If it is said often enough, from many diverse corners of the field, it soon becomes common knowledge. The longer it survives as common knowledge, the more likely it is to become conventional wisdom. Unfortunately, conventional wisdom may not be all that "wise," and common knowledge may not be correct. For example, triskadekaphobia is so prevalent that many, newly constructed large buildings still do not have a 13th floor, or a usable one at least. This despite the fact that our era is supposedly enlightened and has moved beyond myths.
Are pointers difficult to use in practice? Or, are pointers hard to learn?
Pointers, in whatever guise they assume, are not difficult to use in practice, if the language supports them in a native manner. They are also not very difficult in other languages, though perhaps slightly more so than a regular variable. I have used "pointer" functionality using
POKE in BASIC in the late 70's, before I even knew what pointers were, and had no difficulties. They do not require any more diligence from the programmer than should be exercised with the rest of the code. They can, however, turn out to be a nuisance if not used responsibly. In the languages where garbage collection is not automatic it is the programmer's responsibility to track what they've done and undo it later. That shouldn't be any worse than making certain all loops have an exit condition that will happen, or that all conditions for a logic construct have an assigned branch.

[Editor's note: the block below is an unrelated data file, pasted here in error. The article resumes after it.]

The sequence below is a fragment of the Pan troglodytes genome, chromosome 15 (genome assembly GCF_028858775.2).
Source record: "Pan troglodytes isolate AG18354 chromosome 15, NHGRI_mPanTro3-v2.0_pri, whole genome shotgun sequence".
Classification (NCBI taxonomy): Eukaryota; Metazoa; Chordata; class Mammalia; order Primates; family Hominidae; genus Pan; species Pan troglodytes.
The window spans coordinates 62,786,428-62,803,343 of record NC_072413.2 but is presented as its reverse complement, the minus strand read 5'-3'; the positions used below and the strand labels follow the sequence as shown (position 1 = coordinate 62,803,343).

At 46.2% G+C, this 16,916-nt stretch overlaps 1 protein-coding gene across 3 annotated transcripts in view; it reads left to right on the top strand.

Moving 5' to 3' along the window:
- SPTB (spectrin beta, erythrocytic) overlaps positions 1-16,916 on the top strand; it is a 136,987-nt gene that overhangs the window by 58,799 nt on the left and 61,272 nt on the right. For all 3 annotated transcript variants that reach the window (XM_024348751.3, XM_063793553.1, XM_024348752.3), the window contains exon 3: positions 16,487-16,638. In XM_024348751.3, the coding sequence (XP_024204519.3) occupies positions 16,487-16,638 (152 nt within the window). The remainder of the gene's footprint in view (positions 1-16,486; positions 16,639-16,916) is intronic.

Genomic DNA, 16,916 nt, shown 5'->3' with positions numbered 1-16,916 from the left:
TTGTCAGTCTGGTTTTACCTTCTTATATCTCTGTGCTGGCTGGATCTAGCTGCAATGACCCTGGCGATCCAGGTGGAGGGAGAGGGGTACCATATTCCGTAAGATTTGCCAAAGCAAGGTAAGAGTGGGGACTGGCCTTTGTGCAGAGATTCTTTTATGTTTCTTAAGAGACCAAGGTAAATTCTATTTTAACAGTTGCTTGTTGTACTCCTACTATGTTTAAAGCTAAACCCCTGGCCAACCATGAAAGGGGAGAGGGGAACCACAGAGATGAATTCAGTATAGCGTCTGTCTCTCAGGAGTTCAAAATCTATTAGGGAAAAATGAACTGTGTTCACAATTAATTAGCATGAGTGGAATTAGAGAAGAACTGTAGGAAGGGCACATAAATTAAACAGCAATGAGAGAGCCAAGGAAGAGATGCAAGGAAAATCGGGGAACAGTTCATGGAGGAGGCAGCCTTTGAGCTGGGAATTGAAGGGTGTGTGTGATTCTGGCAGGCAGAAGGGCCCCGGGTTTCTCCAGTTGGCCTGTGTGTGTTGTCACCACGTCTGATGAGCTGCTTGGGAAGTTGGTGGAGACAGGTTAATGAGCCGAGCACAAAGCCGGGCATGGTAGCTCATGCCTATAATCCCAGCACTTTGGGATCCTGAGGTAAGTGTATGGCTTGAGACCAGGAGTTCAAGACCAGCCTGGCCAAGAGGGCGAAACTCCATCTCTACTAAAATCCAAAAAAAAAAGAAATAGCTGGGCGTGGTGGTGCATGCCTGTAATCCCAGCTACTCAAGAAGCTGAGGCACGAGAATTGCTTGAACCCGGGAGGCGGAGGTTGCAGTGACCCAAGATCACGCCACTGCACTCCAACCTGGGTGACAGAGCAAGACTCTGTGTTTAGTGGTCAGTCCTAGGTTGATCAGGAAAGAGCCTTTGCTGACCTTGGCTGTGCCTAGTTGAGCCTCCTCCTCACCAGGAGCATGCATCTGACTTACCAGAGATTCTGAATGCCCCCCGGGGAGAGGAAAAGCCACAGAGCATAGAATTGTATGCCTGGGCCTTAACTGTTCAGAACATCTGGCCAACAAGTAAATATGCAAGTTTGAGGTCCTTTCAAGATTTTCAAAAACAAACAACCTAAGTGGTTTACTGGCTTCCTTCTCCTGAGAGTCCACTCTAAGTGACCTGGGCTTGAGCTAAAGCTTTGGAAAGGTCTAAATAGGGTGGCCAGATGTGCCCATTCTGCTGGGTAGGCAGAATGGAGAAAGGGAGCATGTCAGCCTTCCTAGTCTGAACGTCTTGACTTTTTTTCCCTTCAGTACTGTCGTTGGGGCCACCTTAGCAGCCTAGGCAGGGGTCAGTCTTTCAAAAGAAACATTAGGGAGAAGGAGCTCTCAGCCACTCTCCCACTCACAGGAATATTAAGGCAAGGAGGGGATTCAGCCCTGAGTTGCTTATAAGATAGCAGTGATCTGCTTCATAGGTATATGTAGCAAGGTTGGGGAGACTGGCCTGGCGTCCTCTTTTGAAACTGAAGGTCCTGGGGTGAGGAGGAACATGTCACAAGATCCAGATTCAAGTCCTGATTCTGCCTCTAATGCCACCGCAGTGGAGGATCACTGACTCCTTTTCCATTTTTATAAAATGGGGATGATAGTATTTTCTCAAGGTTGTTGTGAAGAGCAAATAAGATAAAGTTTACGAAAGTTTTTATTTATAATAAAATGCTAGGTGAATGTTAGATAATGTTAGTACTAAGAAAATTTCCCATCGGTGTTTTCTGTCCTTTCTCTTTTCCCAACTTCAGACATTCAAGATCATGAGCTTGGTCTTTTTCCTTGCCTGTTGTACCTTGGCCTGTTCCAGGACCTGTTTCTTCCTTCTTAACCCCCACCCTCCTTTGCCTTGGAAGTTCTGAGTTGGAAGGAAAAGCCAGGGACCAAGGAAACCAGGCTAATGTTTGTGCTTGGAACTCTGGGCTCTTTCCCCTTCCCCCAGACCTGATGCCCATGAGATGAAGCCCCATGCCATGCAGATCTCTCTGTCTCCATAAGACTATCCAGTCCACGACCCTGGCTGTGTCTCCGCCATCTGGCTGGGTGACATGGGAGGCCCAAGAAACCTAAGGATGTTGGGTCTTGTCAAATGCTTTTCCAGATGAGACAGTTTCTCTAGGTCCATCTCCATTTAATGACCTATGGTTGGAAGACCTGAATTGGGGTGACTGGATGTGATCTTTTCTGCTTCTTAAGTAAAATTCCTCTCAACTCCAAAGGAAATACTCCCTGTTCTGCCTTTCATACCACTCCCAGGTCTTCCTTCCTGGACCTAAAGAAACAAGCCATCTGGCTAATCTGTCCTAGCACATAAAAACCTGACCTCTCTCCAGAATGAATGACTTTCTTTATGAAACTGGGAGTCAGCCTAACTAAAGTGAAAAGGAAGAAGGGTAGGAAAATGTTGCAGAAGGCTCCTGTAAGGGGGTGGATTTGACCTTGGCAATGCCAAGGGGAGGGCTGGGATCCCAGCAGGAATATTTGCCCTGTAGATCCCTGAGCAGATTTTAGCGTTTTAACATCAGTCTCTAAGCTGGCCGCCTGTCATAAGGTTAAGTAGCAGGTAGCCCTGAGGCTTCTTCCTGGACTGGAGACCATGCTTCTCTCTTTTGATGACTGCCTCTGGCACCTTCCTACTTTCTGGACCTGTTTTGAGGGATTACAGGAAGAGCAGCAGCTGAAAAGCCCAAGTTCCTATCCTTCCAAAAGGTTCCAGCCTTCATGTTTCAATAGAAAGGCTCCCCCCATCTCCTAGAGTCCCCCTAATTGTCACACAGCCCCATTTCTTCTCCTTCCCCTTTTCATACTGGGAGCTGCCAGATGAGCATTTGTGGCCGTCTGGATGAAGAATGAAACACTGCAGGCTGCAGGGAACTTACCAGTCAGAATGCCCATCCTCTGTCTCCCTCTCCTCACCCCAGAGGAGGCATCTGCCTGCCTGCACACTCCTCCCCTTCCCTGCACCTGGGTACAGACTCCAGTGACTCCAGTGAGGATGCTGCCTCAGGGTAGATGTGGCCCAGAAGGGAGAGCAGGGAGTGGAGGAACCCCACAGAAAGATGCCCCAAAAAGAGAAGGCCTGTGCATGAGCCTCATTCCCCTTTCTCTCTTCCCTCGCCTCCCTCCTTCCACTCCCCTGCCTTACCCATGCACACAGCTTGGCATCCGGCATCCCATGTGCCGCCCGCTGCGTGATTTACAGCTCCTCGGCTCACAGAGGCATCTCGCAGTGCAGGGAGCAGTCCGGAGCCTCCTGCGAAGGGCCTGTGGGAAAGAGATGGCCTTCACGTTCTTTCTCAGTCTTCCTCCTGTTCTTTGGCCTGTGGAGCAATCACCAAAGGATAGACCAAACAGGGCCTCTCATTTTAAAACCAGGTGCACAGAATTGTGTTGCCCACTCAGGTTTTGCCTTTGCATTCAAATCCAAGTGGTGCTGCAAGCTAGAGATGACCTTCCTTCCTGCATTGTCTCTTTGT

Pointers should also not be hard to learn. Pointers are everywhere in our lives, and we have no problem understanding the ones outside of a program. Why, then, should they suddenly become mysterious inside a program. My phone number is a pointer, or an indirect reference, to my house: someone who knows my (1) name will look up my name in a directory listing, which lists my (2) phone number; they dial that number and someone answers the phone; they then ask the (3) person answering the phone to speak with (4) me. A very long, and complicated series of pointers that people have beed executing since before computers were built. The only excuse for pointers being hard to learn is the instructor, hopefully innocently, making them difficult. Once the concept of "variables" is apprehended, pointers, arrays, hash tables, and "complex" data structures should naturally fit in the same understanding. The more complex the structure is the more effort that is required to remember "where you put" the data. That is not because there are pointers, rather it is a factor of the quantity of elements involved. When following a route through a large city, the more turns you have to make, the greater are the chances that one of the turns made will be wrong. It has nothing to do with turning being difficult, only that a line in the instructions was skipped, or a street name misread.